• Grace Marks Alliance
    Jun 11, 2018

    That H.D. Kumaraswamy has provided a broad platform for Opposition unity at his swearing-in in Bangalore last month shows that it is going to be Modi Vs all in the 2019 Lok Sabha polls (Saffron Knights, May 28). Both the BJP and the Congress have, hopefully, learned salutary lessons from the Karnataka polls. While the dev­elopment gives the BJP a chance to shed its arrogance, the Congress got finishing classes on coalition politics.


    Kangayam R. ­Narasim­han, Chennai


    The BJP was unethical in its bid to grab power in Karnataka; hence the whole strategy blew up in the party’s face. The Supreme Court’s order to conduct a floor test in a day’s time and live-telecast the proceedings enabled the Congress and JD(S) to outsmart the BJP and pre-empt any subversion of dem­ocracy. The self-inflicted setback must have come as a rude awakening to the BJP, which otherwise is habituated to elbowing out rival parties and steamroll to power. The party bel­ieves its esp­ousal of Hindu nationalism gives it the right to rule India. It is no more ‘a party with a difference’ as it once claimed, or maybe the only difference it has is its espousal of rabid Hindutva. . Fortuitously the head-on clash between the BJP and Congress-JD(S) has had a good fallout: fillip to Opposition unity. Post-Karnataka, the country’s Opposition parties seem to have gained the confidence to say, “Yes, we can”.


    G. David Milton, Maruthancode (TN)


    A post-poll alliance between Congress and JD(S) was unexpected, shameful and uncalled-for. They had fought the elections with different—and almost opposing—agendas. The JD(S) had campaigned extensively to end the Siddaramaiah’s Congress rule. For the grand old party, such is the desperation that it now has to play second fiddle to Gowda’s outfit. Despite being the bigger stakeholder between the two, the Congress went to the extent of forfeiting the chief minister’s post to the JD(S)! Quite a fall from erstwhile grace.


    Chanchal Nandy, Burdwan


    The Karnataka elections can’t really be taken as the ‘prelims’ for 2019. The state has a track record of frequent changes in power, so, nothing unusual has happened. The Congress-JD(S) all­iance got their chance to rule despite not having a clear mandate. Even the BJP did not get a clear mandate, but they did get the maximum votes. The Congress party’s gains in Karnataka are less due to its own efforts and more ­because of the BJP’s mistakes.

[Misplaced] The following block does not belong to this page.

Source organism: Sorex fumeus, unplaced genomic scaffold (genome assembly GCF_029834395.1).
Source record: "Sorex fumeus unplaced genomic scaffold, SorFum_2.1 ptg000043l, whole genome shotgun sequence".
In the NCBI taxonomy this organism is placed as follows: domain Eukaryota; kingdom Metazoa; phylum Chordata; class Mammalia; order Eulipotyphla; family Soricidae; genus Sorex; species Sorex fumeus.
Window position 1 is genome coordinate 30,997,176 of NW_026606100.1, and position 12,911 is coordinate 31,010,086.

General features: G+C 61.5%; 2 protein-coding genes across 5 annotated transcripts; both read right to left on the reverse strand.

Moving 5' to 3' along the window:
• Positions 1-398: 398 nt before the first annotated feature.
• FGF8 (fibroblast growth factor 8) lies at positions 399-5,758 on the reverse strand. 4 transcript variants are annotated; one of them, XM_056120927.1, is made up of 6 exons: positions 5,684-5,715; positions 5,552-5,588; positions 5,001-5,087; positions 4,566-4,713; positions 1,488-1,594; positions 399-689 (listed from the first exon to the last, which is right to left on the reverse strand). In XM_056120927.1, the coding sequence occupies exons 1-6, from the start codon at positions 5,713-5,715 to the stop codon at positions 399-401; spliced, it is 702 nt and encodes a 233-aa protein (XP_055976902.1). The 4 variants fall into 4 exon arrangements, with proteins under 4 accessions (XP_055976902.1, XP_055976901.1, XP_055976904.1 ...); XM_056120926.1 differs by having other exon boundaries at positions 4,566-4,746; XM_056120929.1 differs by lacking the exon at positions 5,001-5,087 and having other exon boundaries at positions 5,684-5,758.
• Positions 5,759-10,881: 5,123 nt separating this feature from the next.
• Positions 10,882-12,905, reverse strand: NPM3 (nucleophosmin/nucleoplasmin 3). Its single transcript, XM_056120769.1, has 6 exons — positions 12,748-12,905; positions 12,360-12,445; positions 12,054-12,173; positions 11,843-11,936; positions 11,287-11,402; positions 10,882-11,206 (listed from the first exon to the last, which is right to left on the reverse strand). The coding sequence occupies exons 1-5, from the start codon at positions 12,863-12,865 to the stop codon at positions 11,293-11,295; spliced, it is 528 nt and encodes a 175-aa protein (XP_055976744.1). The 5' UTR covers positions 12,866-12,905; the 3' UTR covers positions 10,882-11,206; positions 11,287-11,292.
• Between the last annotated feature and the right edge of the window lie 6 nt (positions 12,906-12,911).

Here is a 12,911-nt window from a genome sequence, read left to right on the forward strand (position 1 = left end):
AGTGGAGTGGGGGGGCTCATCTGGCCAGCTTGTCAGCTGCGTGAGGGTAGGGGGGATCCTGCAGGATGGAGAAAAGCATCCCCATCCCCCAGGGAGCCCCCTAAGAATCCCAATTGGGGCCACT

Mahesh Kumar, On E-Mail


    Karnataka speaks: all pawns, rooks, bishops and knights must unite to kick the saffron king out else they will not be able to defeat the formidable propaganda and ground-level operational force of the Sangh. The Congress has to be more accommodating in its alliances—it should now think in terms of pre-poll alliances rather than opportunist post-poll panic pacts. Also, for the 2019 campaigning, Congress sup­remo Rahul Gandhi musn’t fall prey to the politics of chest-beating. PM Modi wants the election to change into a cult-personality contest. If that’s what we get for 2019, it would be a contest between a rhetorical bombardier selling impossible dreams and a subdued yet accommodating voice, in which the latter is bound to lose.


    Rakesh Agrawal, Dehradun


    The ­judiciary rightly intervened and upheld democratic principles in Karnataka. It is ind­eed a relief to see southern states standing up to the nefarious political agendas from the north.


    The BJP’s defeat in Karnataka brings to mind the defeat that the Kannada (Chalukya) ruler Pulakeshin II inflicted on the northern emperor Harshavardhana in the seventh century, putting an end to the latter’s plans to expand his realm southwards.


    S.R. Devaprakash, Tumkur


    The BJP should not have staked claim to form government in Karnataka when it was short of eight MLAs. By being the dominant force in Indian politics since 2013, it has become the common enemy of all opposition parties. Having prematurely celebrated victory in Karnataka, the ruling party’s leading duo have by now experienced that even ­‘juggernauts’ can be tied in knots.


    J.S. Acharya, Hyderabad

  • One-liner
    Jun 11, 2018

    If the BJP’s feeling any heartburn post-Karnataka, it’s only getting a taste of its own medicine.


    Anil S., Pune

  • Truth In Opposition
    Jun 11, 2018

    This refers to your ‘Editor’s Word’ headlined Truth as Touchstone (May 28). First, I, on behalf of Outlook readers, present a bouquet of red roses to welcome the new editor. The aftermath of the Karnataka election reassures us that in spite all the misdeeds of politicians, a real dem­ocracy cannot be made ‘Opp­o­sition-mukt’.


    M.N. Bhartiya, Goa

  • Jun 11, 2018